the most accuracy is to know the relative temperature of the roast chamber,
and not have the temperature masked by bouncing the probe around in the
beans.  Why are you taking something simple and making it complex?  You
might think you are gaining control, you are not.  You end up with false
readings and being 10 degrees behind and 30 seconds too late.  What you want
when roasting by temperature are accurate relative temperatures so they can
be repeated.  It really doesn't matter to know the temperature in the mass
of beans if you know your relative temperatures in relationship to time of
the roast.  First and Second crack are your check points.
Set the temp probe in a good spot and do 4 or 5 test roasts.  It will take
less time, and you will get better roasts.
On 1/6/07, Ken Mary  wrote:

13) From: Ed Needham
I make all my drums with a hole in the end.  No trap door to mess with and it 
allows me to insert a probe to measure bean temps.
Ed Needham
"To absurdity and beyond!"
ed at homeroaster dot com

14) From: Ed Needham
For day to day roasts, the roaster is almost on autopilot, and there is little to 
no thinking in the process.
The bean probe helps me most when I'm doing something 'non-standard', and my 
roaster temp benchmarks don't prove to be a good guide.  Like roasting different 
batch sizes or when I want a non-standard bean temperature.
Ed Needham
"To absurdity and beyond!"
ed at homeroaster dot com

15) From: Jeff Oien
I would agree with you if I didn't do so many different sized batches.
I do one size for myself, two for my wife, a couple for the occasional
customer and a couple if I'm doing a post roast blend with some left
over for myself. It's hard to come up with standards using roast
chamber temps in wildly fluctuating climate outdoors. My main problem
is knowing how much to decrease the heat during/after first crack.
Les wrote:

16) From: Ken Mary
OK, I admit that I am a nerd. I MUST know the true bean temperature.
In my case, using an electric toaster oven and small drum, while knowing
only the oven temperature, my roasts were unpredictable. Since I never
intentionally roast into second crack, I would be guessing the finish
temperature and too often roasted light or ran into second crack
unexpectedly. After the thermocouple mod, I felt more in control. Now, I can
dry the beans at 125C and stop the roast at my predetermined temperature.
There are 226-212C = 14 finish temps between too light and second crack, 14
roast levels, 14 chances to find the sweetspot. I know the ramp approaching
first is 3C per minute for aged beans, for example. Knowing bean temperature
makes it easy to use the same profile in whatever roaster I choose. And as
Ed and Jeff mentioned, it is much easier to roast different batch sizes.

17) From: Eddie Dove
I assume by now you probably know most of this in your head, but did you
take lots of notes on your roasting?  You seem to have certainly become a
master at your setup.
My Home Coffee Roasting Blog and Profiles for the Gene Cafehttp://southcoastcoffeeroaster.blogspot.com/On 1/7/07, Ken Mary  wrote:

18) From: Ken Mary
Absolutely. I have roast and brew notes on every roast that I have ever 
done. The first few years of notes were rudimentary and may not have much
value now. I suppose I should toss them out. But those notes were a learning
experience. I still have a lot to learn. It seems to be a slow process for
me. I wanted as much info and data as I could obtain, that explains my
desire to measure bean temperature.
BTW, I am returning to normal after the heart attack and getting off most of
the meds. I believe that of all those meds, Zocor was the absolute worst.
After I stopped Zocor, my back and shoulder pains went away, a hot itchy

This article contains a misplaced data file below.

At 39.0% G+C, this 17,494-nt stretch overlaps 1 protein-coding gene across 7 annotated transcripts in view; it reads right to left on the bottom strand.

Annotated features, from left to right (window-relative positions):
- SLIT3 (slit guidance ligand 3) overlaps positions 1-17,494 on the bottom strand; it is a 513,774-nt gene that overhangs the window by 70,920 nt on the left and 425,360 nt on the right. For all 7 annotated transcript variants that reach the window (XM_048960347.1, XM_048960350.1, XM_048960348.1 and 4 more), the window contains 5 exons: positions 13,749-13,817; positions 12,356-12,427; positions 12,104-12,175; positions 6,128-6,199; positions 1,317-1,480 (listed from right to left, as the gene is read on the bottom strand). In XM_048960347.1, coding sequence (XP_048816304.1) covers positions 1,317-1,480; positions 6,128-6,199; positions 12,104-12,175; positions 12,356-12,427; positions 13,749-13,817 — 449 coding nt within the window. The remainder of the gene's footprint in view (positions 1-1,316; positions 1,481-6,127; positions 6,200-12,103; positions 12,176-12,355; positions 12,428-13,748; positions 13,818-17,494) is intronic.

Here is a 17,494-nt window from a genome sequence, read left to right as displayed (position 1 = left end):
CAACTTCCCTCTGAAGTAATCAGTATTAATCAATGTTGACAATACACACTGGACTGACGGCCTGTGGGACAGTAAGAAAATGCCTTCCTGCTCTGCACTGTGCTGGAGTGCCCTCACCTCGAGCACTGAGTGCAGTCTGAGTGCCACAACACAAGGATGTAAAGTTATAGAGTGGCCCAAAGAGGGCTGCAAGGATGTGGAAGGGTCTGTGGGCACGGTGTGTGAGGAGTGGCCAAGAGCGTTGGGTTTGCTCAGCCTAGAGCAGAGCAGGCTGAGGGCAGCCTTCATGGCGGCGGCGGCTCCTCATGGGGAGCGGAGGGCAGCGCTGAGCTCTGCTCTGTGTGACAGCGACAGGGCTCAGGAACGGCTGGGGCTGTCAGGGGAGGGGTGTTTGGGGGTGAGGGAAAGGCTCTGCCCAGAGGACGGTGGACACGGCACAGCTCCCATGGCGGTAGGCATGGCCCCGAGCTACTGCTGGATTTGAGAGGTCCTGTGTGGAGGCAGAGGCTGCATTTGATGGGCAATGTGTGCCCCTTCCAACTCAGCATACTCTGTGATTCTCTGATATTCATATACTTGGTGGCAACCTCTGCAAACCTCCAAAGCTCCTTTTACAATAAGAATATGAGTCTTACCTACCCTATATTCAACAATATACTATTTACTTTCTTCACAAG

rash on my neck and near the incision went away, my swollen lower leg where
the vein grafts were removed suddenly lost most of the swelling, my heart
rate suddenly dropped from the low 80's to low 70's, and my mental attitude
went from near depression to happiness and I am eager to get back into my
master at your setup.

19) From: Eddie Dove
Great news, Ken!  Maybe you could post your notes on a blog or something for
us newbs ... just a thought!
My Home Coffee Roasting Blog and Profiles for the Gene Cafehttp://southcoastcoffeeroaster.blogspot.com/On 1/7/07, Ken Mary  wrote:

20) From: Mark J Bergh
Great news Ken!  But not surprising given all the un-(or rarely)disclosed
side effects of most of these modern miracle drugs.
Don't spread that news too openly....lest the black ops helicopter from the
Pharmaceutical Industry Protection Agency (PIPA?) shows up late one night
over your home! 

21) From: RK
good to hear you are recovering Ken, Meds are more dangerous today then they 
were 30 yrs ago. So many allergic reactions today.
It's good to know you are on the mend and will be getting back to roasting 
and enjoying the fruits of your labor.
God speed.

22) From: Wesley Simon
I had a roast that took about a week in between first and second cracks.
Actually, I ran out of propane shortly after hitting first crack with some
Uganda Bugisu.  I gave it a good four day rest to try it out, but decided it
was not dark enough.  So, a couple days later, I finished out the roast.   I
do think that it may have been a little flatter than usual, but it was
delicious nonetheless.
Oh, I do long for more Bugisu!
On 1/7/07, RK  wrote:

23) From: Jeff Oien
I did a roast of Sulawesi Decaf with 5 minutes between the end of
1st and beginning of 2nd, RK Drum. This resulted in a very nice
huge bodied cup. When I use 1/3 regular with it, it pretty much
swallows up the regular where previous roast of Komodo blend didn't.
Problem is I hadn't had this bean for a while and this is the last
of what I have so I can't make direct comparisons.
It seemed to work very well. I think as others have stated
it may flatten out a brighter, fruitier bean though.

24) From: Tim TenClay
On 1/11/07, Jeff Oien  wrote:
I did a mexican oaxa that hit first  crack around 14 min. and wasn't near
2nd by the time I hat 23 (and stopped)...it was a complete accident.  i was
roasting outside and just never got quite hot enough.
It tasted aweful.
Grace and peace,

25) From: Brian Kamnetz
From reading past posts, type of roaster seems to make a big difference. A
drum roaster seems to get very good results with a relatively long pause
between first and second crack, whereas a longer pause with a fluid bath (
i.e., hot air) roaster bakes the beans and flattens the flavors.
On 1/11/07, Tim TenClay  wrote: